Nutley boys’ basketball team looks to be improved

There’s a lot of optimism in the gym at Nutley High School these days, stemming from the Maroon Raider boys’ basketball team.

And rightly so.

Considering that the Maroon Raiders won 12 games last year and welcomes back most of that team this season.

It means that the Maroon Raiders are talented and experienced, traits that encourage veteran head coach Bob Harbison.

“They’re not only working harder and getting better, but they’re more mature,” Harbison said. “They’re a much more attentive group. They’re all better players. We have some decent players coming off the bench and that makes us a better team. The kids are working hard and we’re definitely trying to get them to play hard.”

Leading the way is 5-foot-11 senior guard Marty Higgins. Already signed to play baseball at St. John’s next fall, Higgins is also a very talented basketball player. He knocked down nine 3-pointers in a game last year en route to being named Observer Athlete of the Week. Higgins, whose father, Marty, Sr. is the school’s all-time leading scorer and has joined the program as an assistant coach this season, is a talented performer on the hardwood and averaged close to 16 points per game last year.

“A shooter is a shooter,” Harbison said of Higgins. “I do think it’s on the other kids to make sure Marty gets his points. We’re going to jump n his back and let him carry us through. He’s going to have a fine season.”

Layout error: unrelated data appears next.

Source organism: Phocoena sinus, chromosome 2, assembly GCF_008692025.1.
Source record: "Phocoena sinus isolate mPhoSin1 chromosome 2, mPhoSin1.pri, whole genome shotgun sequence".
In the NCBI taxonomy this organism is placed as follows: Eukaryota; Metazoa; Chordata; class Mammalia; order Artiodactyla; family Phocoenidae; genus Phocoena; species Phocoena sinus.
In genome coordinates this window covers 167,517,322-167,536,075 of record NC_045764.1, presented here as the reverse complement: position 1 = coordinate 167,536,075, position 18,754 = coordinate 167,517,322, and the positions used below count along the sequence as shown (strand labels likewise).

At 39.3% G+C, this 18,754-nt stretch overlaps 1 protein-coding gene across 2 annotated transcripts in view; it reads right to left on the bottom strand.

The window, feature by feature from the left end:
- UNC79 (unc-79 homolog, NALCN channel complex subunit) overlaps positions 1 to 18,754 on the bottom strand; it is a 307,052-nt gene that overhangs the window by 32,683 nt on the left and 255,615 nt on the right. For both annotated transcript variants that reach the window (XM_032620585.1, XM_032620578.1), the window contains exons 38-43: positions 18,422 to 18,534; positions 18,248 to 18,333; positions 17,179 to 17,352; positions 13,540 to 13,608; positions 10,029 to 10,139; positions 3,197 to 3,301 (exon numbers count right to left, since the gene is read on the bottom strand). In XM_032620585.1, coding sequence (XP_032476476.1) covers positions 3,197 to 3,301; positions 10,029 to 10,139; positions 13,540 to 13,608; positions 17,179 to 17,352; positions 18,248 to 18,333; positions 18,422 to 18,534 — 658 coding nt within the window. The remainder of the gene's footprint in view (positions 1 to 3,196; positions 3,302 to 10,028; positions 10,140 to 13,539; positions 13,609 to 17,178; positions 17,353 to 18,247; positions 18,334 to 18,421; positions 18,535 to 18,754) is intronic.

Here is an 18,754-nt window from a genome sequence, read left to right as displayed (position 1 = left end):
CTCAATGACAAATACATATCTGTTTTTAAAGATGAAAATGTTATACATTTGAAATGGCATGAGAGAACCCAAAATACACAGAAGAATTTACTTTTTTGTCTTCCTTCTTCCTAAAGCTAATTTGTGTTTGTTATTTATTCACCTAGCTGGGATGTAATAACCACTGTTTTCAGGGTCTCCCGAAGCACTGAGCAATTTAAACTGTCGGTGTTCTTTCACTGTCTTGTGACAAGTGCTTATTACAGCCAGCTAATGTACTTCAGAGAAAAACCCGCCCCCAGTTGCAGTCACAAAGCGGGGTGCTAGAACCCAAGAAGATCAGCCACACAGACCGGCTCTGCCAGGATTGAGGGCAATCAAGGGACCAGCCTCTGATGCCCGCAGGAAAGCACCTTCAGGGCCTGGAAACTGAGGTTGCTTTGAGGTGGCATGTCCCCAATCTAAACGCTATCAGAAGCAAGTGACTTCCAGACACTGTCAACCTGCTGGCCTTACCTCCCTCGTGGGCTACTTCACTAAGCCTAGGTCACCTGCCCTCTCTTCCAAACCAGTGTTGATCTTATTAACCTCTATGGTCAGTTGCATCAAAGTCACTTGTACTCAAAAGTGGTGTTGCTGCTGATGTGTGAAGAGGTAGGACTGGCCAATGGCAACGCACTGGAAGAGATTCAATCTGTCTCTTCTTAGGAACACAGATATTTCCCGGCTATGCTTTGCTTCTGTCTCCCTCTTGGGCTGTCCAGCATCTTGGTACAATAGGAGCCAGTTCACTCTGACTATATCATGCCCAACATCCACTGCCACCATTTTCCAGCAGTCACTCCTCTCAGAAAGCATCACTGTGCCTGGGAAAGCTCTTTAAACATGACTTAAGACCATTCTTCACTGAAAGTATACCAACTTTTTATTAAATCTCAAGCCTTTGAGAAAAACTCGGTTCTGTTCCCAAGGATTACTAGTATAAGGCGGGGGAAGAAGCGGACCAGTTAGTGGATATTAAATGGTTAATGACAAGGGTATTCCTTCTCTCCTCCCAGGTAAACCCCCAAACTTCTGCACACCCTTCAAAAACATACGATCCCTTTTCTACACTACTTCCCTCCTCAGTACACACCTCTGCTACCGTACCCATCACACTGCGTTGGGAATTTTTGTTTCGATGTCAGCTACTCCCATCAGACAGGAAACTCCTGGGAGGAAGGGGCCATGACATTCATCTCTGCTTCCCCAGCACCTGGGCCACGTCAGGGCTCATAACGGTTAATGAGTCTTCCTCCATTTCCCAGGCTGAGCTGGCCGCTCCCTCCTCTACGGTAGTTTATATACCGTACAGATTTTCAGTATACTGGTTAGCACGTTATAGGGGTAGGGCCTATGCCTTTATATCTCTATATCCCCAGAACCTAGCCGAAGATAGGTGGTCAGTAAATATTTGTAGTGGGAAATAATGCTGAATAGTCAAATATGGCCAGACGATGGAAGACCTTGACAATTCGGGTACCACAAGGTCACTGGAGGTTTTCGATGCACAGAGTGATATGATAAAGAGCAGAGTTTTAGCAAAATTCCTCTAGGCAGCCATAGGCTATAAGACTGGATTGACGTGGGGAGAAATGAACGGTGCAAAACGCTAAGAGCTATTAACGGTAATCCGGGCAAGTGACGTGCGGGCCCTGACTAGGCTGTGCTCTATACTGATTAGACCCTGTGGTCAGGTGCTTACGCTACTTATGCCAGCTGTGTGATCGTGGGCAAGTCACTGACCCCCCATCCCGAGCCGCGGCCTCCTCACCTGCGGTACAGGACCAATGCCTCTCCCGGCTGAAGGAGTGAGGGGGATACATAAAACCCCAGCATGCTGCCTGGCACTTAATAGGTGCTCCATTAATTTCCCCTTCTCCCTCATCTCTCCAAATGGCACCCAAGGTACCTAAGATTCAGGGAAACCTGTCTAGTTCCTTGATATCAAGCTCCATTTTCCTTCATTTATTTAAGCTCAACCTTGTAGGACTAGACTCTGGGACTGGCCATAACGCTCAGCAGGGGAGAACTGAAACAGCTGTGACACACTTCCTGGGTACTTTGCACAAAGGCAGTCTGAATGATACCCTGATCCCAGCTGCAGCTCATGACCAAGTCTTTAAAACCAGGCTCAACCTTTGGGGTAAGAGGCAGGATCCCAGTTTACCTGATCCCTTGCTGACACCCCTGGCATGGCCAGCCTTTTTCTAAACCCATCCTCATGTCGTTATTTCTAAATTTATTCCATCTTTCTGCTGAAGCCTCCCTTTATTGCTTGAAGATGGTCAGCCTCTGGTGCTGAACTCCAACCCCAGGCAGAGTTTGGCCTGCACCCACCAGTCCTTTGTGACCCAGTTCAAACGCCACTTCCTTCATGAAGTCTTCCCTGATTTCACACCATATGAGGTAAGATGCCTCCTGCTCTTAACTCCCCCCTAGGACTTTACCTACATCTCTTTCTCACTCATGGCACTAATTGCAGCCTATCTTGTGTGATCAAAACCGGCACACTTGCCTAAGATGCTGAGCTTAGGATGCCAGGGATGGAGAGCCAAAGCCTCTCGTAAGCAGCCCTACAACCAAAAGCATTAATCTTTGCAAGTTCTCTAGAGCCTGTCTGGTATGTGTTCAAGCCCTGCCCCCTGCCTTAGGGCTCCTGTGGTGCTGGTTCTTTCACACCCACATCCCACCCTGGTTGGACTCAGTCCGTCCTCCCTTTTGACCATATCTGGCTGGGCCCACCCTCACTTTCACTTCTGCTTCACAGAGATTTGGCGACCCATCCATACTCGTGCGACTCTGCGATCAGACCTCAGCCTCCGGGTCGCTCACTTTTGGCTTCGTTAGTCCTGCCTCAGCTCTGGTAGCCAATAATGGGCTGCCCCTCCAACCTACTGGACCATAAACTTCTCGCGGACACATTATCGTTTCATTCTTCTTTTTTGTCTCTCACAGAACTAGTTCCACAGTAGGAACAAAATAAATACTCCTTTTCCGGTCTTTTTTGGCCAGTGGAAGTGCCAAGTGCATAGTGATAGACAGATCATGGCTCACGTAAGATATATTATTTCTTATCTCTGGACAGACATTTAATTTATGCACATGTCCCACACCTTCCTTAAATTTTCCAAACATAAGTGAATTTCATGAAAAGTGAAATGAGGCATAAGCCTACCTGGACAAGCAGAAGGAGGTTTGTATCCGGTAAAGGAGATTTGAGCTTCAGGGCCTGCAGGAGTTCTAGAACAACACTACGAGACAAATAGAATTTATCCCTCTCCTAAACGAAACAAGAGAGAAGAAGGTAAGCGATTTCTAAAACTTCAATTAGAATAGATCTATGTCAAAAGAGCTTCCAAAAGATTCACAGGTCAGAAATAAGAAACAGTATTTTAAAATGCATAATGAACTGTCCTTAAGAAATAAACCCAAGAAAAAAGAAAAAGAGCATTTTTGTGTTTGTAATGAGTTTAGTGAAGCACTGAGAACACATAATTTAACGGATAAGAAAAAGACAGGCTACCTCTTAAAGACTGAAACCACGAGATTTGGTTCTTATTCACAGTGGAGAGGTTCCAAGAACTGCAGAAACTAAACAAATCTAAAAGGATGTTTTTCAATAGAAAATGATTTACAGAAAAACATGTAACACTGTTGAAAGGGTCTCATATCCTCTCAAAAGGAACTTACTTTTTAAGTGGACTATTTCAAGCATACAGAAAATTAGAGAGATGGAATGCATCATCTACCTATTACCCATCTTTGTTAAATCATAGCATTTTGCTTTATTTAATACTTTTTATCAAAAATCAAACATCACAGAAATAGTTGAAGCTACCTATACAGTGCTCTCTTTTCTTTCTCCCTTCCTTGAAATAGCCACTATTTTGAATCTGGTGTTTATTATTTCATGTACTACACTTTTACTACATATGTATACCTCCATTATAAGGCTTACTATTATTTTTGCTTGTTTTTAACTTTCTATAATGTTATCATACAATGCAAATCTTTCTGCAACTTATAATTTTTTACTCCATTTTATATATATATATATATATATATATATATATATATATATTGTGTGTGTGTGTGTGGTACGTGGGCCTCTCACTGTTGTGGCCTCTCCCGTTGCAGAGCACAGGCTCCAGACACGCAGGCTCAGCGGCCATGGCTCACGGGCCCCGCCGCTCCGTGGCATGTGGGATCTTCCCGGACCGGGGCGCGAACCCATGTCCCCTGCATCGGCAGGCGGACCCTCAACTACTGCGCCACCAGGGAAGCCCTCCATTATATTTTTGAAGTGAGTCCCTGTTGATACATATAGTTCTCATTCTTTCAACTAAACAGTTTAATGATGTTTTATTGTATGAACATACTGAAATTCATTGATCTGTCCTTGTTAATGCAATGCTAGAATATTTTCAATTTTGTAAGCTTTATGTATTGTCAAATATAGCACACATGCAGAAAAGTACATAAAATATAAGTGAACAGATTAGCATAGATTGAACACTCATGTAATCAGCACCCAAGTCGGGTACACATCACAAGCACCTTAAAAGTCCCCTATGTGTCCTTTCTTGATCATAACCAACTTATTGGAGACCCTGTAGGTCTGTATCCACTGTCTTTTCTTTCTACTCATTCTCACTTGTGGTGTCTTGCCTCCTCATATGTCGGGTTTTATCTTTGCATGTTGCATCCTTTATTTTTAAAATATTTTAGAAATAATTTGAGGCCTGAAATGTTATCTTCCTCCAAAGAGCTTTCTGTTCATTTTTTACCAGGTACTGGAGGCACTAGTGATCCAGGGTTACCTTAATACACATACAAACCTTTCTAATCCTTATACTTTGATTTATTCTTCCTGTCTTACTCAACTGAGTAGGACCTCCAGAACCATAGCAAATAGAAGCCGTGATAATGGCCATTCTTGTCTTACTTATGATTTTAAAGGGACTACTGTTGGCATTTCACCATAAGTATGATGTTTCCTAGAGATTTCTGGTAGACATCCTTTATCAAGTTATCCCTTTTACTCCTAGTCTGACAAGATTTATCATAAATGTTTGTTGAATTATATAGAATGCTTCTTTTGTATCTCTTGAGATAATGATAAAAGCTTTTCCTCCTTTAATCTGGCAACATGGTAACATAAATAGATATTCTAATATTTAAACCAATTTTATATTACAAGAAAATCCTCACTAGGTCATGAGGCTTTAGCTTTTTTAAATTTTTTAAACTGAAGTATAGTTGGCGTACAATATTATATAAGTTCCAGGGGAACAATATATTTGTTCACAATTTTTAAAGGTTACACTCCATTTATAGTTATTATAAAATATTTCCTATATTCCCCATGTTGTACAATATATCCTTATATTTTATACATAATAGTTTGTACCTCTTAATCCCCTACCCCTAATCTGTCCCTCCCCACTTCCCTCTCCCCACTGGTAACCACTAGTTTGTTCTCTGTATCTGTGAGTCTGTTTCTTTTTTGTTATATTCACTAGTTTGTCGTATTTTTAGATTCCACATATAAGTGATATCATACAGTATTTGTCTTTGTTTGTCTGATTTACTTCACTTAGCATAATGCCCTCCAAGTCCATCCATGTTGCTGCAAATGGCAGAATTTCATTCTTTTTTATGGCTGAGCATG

And barring injury, Higgins should reach the 1,000-point plateau sometime this season, joining his father in that illustrious club. The elder Higgins played basketball at the University of Maine in the early 1990s.

Senior Jordan Swann is the team’s 6-foot-2 point guard. Swann averaged 12 points per game last year in his first year in the program after moving to Nutley from California.

“He’s absolutely a better player,” Harbison said of Swann. “He’s in better shape. He’s a little quicker and faster. I think we’re going to see him have more consistency. He can get into the lane and distribute the ball. I think our success will be on whether he makes the other players better. He could be all around the most skilled player I’ve ever had. If he understands that he has to make the others better, then we will be fine. We need Jordan to run the team more than he needs to score points.”

Senior Eli Acosta is the team’s starting power forward. The 6-foot-5 Acosta is one of the best athletes in the school, playing football and holding the school’s high jump record.

“He’s very good around the rim,” Harbison said. “He is also a good mid-range jump shooter. He’s an athletic kid and maybe the most athletic kid we’ve ever had. We need Eli to rebound and defend.”

Aidan Ozdemir is a 6-foot-3 junior forward.

“He’s a hard worker who plays tough inside,” Harbison said. “He’s a strong rebounder. We’re hoping to get more out of that position this year.”

Senior Jason Nazaruk is a 5-foot-9 guard.

“Jason is a tough kid who is very quick,” Harbison said. “He can shoot it. He has a knack for scoring.”

Chris Kruse is a 6-foot-1 junior guard.

“Chris is an athletic kid,” Harbison said of Kruse, who also plays soccer. “He has great hands and runs the floor well. He could be our best on-the-ball defender.”